U.S. News

Putin Suggests Joint U.S.-Russian Base to Resolve Missile Dispute

President Bush, left, shakes hands with Russian President Vladimir Putin after their meeting at the G8 Summit in Heiligendamm, Germany, Thursday June 7, 2007.
Gerald Herbert

Russian President Vladimir Putin proposed to U.S. President George W. Bush setting up a joint missile radar base in Azerbaijan to overcome a crisis between the two countries.

Putin said he had spoken to the president of Azerbaijan who had agreed that a base there could be jointly used by Russia and the U.S.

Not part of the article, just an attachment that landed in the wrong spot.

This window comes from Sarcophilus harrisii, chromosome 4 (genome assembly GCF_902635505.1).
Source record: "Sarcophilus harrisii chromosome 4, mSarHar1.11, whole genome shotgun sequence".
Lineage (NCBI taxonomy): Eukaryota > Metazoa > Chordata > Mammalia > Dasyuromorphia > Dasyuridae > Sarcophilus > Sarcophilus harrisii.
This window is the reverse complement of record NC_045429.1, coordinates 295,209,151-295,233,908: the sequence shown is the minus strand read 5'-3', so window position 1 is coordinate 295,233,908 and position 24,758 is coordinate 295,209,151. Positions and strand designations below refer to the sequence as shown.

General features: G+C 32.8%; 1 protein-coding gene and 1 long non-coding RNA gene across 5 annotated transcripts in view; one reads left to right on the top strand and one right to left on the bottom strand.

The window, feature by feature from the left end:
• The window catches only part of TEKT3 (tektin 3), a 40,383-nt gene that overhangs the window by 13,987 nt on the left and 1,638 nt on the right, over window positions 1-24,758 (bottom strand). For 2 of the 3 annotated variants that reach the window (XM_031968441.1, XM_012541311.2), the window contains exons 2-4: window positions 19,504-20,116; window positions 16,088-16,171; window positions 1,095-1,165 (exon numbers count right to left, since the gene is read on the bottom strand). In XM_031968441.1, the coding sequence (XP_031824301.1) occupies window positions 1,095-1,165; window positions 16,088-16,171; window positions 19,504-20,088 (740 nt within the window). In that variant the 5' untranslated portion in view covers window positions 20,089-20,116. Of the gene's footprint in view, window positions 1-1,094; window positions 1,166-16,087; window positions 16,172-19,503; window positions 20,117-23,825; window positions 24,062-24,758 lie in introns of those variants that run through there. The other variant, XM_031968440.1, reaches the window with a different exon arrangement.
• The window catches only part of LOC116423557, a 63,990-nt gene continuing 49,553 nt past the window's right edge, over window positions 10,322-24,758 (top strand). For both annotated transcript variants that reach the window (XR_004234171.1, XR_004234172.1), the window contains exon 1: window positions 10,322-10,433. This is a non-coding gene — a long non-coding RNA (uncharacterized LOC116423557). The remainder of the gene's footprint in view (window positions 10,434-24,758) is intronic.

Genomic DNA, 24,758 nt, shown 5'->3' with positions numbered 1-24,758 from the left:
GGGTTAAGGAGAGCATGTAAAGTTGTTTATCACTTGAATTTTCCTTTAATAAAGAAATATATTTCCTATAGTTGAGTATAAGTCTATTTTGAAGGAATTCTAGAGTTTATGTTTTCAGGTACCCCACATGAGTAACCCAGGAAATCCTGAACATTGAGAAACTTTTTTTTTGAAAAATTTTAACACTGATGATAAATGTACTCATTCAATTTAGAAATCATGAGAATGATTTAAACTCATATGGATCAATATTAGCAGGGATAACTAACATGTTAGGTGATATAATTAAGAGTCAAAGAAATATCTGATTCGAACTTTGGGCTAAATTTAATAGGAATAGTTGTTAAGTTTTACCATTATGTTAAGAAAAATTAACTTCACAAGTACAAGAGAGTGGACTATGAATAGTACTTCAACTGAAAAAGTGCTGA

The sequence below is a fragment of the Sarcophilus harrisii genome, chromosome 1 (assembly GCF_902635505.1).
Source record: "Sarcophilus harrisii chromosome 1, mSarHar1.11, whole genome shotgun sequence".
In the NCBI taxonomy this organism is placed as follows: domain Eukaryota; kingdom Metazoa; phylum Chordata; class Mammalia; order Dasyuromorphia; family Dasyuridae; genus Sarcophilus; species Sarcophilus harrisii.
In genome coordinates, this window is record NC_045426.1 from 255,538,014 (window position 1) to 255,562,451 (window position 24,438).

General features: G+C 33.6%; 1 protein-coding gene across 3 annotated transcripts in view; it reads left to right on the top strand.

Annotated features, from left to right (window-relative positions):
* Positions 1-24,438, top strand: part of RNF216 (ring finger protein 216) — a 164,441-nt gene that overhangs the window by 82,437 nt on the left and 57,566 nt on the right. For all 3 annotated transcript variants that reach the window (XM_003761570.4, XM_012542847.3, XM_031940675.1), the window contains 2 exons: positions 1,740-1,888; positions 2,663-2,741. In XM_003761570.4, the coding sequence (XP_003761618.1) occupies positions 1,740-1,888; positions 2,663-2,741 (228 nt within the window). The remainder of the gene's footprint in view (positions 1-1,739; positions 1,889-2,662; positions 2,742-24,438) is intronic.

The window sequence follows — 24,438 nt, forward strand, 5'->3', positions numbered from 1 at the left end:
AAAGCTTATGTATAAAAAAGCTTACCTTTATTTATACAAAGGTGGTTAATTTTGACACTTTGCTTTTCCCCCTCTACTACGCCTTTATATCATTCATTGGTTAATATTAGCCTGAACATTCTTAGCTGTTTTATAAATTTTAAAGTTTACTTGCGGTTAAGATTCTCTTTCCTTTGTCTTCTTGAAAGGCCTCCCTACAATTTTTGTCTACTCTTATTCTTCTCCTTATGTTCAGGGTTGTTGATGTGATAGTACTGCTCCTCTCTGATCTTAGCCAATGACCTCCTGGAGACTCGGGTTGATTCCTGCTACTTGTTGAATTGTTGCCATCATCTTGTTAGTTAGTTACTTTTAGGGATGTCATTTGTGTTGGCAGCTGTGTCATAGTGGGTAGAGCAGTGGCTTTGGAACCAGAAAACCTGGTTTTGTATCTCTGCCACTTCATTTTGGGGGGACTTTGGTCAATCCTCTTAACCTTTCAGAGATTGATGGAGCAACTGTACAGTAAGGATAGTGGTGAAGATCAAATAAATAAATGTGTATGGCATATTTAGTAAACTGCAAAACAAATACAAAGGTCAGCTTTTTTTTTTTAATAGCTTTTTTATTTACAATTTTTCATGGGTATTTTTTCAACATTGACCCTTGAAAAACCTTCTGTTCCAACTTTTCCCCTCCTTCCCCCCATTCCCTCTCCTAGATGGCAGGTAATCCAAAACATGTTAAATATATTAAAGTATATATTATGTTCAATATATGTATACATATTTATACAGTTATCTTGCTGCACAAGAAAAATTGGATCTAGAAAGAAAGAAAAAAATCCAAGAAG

Russia has been angered by a U.S. plan to deploy a missile defense system in Poland and the Czech Republic.

Russia says it is the target of the shield, while the U.S. insists the system is to guard against an attack by countries like Iran or North Korea.

The dispute has brought Russian-U.S. relations to their lowest point since the end of the Cold War.

Bush and Putin Meet

"We have an understanding of common threats but there are differences over the means for overcoming these threats," Putin was quoted as saying by Russian media.

"We have looked carefully at the United States' suggestions. We have our own ideas and I outlined these to President Bush in detail," he said.

"Firstly, would be to jointly use the radar rented by us in Azerbaijan," he said. "Yesterday I talked about this with the president of Azerbaijan and the existing agreement would allow us to do that."